How to Interpret a Genome-wide Association Study

Pearson, T.A. and Manolio, T.A. (2008) How to Interpret a Genome-wide Association Study. Journal of The American Medical Association, 299 (11). pp. 1335-1344.

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Genome-wide association (GWA) studies use high-throughput genotyping technologies to assay hundreds of thousands of single-nucleotide polymorphisms (SNPs) and relate them to clinical conditions and measurable traits. Since 2005, nearly 100 loci for as many as 40 common diseases and traits have been identified and replicated in GWA studies, many in genes not previously suspected of having a role in the disease under study, and some in genomic regions containing no known genes. GWA studies are an important advance in discovering genetic variants influencing disease but also have important limitations, including their potential for false-positive and false-negative results and for biases related to selection of study participants and genotyping errors. Although these studies are clearly many steps removed from actual clinical use, and specific applications of GWA findings in prevention and treatment are actively being pursued, at present these studies mainly represent a valuable discovery tool for examining genomic function and clarifying pathophysiologic mechanisms. This article describes the design, interpretation, application, and limitations of GWA studies for clinicians and scientists for whom this evolving science may have great relevance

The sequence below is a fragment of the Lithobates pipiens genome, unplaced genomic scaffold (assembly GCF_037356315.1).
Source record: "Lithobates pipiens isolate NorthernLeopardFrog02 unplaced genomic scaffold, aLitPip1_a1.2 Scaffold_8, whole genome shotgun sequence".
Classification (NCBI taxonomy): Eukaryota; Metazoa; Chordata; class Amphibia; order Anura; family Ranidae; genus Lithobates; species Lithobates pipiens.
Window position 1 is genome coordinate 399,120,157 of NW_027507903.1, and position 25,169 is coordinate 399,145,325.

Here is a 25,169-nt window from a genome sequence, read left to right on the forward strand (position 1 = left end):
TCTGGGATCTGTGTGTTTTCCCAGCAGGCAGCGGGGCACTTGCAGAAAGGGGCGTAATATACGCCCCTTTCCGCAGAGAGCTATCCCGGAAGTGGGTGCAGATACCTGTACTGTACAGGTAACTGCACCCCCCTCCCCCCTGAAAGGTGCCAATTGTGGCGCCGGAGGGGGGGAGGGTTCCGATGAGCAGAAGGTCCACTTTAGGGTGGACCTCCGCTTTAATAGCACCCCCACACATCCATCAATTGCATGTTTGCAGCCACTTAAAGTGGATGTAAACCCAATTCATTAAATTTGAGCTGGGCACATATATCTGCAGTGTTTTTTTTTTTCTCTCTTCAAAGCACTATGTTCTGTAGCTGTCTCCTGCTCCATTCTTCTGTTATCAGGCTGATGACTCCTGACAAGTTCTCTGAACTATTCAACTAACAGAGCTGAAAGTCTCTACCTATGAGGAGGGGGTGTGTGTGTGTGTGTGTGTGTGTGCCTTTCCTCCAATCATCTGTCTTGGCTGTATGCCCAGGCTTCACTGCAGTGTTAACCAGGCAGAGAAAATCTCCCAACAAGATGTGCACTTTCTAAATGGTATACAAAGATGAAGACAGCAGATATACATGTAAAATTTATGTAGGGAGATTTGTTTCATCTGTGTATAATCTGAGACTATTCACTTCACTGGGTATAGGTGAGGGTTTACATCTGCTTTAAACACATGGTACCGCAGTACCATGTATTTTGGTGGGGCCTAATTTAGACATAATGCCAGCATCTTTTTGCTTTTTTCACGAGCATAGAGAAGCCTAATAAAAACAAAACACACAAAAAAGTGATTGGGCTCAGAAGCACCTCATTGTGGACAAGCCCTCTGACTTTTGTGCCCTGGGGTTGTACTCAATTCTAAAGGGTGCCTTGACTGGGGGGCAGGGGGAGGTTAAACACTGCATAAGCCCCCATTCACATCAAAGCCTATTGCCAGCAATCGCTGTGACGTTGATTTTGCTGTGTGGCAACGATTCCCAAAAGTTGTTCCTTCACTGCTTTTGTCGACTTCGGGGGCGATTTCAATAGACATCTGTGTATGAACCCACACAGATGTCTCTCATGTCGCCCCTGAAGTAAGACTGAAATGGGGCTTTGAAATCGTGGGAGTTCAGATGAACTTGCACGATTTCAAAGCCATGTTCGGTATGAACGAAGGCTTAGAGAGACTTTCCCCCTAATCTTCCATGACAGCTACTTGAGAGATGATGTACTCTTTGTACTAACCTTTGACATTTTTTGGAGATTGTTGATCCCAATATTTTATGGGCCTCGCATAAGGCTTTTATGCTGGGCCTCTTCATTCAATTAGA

Item Type: Article
Uncontrolled Keywords: overview of gwa studies , study designs used in gwa , selection of study participants , genotyping and quality control in gwa studies ,analysis and presentation of gwa results , replication and functional studies , limitations of gwa studies ,clinical applications of gwa findings, article information ,references
Author Affiliation: Office of Population Genomics, National Human Genome Research Institute, National Institutes of Health, Bethesda, Maryland (Drs Pearson and Manolio); and Clinical and Translational Science Institute, University of Rochester Medical Center, Rochester, New York (Dr Pearson).
Subjects: Crop Improvement
Divisions: General
Depositing User: Mr Daneti Raju
Date Deposited: 09 Feb 2014 12:36
Last Modified: 09 Feb 2014 12:36
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